A Mesothelioma Bill is to be placed before Parliament which, if passed, would enable people suffering illness due to exposure to asbestos to make a compensation claim.
The Bill was outlined as part of last week’s Queen’s Speech and will establish a payment scheme for people, including teachers, who cannot trace their employer or their employer’s insurance company, where the employer was responsible for the asbestos exposure.
More than 140 teachers in the UK have died from asbestos-related diseases, including the cancer mesothelioma, in the past 10 years as well as an unknown number of cleaners, administration staff and caretakers, according to a report last year by All-Party Parliamentary Group on Occupational Health and Safety (APPG).
Because of the long latency period of asbestos-related diseases, it is difficult to know how many children might have been affected by exposure at their school.
However, research from America has previously estimated that for every teacher that dies from asbestos-related disease, nine children will die. Furthermore, in March the Education Select Committee heard evidence that millions of school staff and pupils could have been exposed to asbestos over the decades.
It is thought there are asbestos-containing materials in 75 per cent of the UK’s schools, and the APPG report called for the government to set up a programme for the phased removal of asbestos from all schools – with priority being given to the most dangerous or damaged.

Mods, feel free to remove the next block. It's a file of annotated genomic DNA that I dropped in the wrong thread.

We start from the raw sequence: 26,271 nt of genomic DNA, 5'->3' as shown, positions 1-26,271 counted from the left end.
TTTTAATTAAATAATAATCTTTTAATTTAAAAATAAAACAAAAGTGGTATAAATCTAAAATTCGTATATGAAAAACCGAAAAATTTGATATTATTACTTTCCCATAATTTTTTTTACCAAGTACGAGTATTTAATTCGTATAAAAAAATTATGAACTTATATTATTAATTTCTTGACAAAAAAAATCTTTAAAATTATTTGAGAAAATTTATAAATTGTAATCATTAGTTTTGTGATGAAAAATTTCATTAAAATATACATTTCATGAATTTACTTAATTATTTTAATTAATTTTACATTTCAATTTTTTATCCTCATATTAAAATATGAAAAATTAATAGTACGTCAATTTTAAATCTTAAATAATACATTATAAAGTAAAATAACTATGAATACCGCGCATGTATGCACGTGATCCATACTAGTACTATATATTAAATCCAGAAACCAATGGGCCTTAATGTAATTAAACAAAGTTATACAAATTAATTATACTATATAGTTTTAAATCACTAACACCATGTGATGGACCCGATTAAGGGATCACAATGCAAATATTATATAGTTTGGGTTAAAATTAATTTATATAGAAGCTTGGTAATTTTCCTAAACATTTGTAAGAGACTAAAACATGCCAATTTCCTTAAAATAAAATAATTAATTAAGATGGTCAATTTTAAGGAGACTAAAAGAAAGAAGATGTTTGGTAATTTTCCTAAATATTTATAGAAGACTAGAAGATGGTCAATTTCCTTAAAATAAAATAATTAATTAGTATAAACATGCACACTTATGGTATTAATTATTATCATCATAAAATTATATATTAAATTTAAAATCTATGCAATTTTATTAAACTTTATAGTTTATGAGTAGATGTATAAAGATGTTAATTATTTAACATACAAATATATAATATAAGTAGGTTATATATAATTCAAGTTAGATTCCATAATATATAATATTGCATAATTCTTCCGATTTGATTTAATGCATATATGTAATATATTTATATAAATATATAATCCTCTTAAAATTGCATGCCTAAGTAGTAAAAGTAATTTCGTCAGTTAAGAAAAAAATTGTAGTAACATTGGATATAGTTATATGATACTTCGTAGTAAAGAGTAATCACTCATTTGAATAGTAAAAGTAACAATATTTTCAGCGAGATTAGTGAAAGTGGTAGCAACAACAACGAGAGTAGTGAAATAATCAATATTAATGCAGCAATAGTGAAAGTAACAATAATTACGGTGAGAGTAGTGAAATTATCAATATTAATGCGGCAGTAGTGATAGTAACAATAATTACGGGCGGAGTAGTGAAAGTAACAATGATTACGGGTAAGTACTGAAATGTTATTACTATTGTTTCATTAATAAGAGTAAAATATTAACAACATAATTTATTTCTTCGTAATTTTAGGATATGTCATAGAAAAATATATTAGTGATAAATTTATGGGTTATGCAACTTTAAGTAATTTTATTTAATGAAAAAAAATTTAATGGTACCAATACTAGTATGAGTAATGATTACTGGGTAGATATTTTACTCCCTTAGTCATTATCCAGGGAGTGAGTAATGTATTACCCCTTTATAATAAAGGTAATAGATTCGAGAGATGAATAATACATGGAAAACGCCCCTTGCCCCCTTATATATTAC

However, the Department for Education’s policy, based on advice from the Health and Safety Executive (HSE), has always been to manage, not remove, existing asbestos in schools if it is not disturbed or damaged.
Under the proposals unveiled this week, anyone diagnosed with mesothelioma from July 25, 2012, will be able to make a claim, with the scheme to be funded by a levy on insurance companies.
The move has been welcomed by teachers, but the government has been urged to reconsider its position on asbestos removal.
Chris Keates, general secretary of the NASUWT, said: “This announcement is welcome in that it is at least as sign that historic exposure to asbestos is at last being taken seriously. We should also be remembering that many school buildings still contain asbestos and leave pupils and those that teach and otherwise work with them at risk of contracting this terrible disease.
"Steps need to be taken to obviate this risk for the future through a programme of asbestos removal.”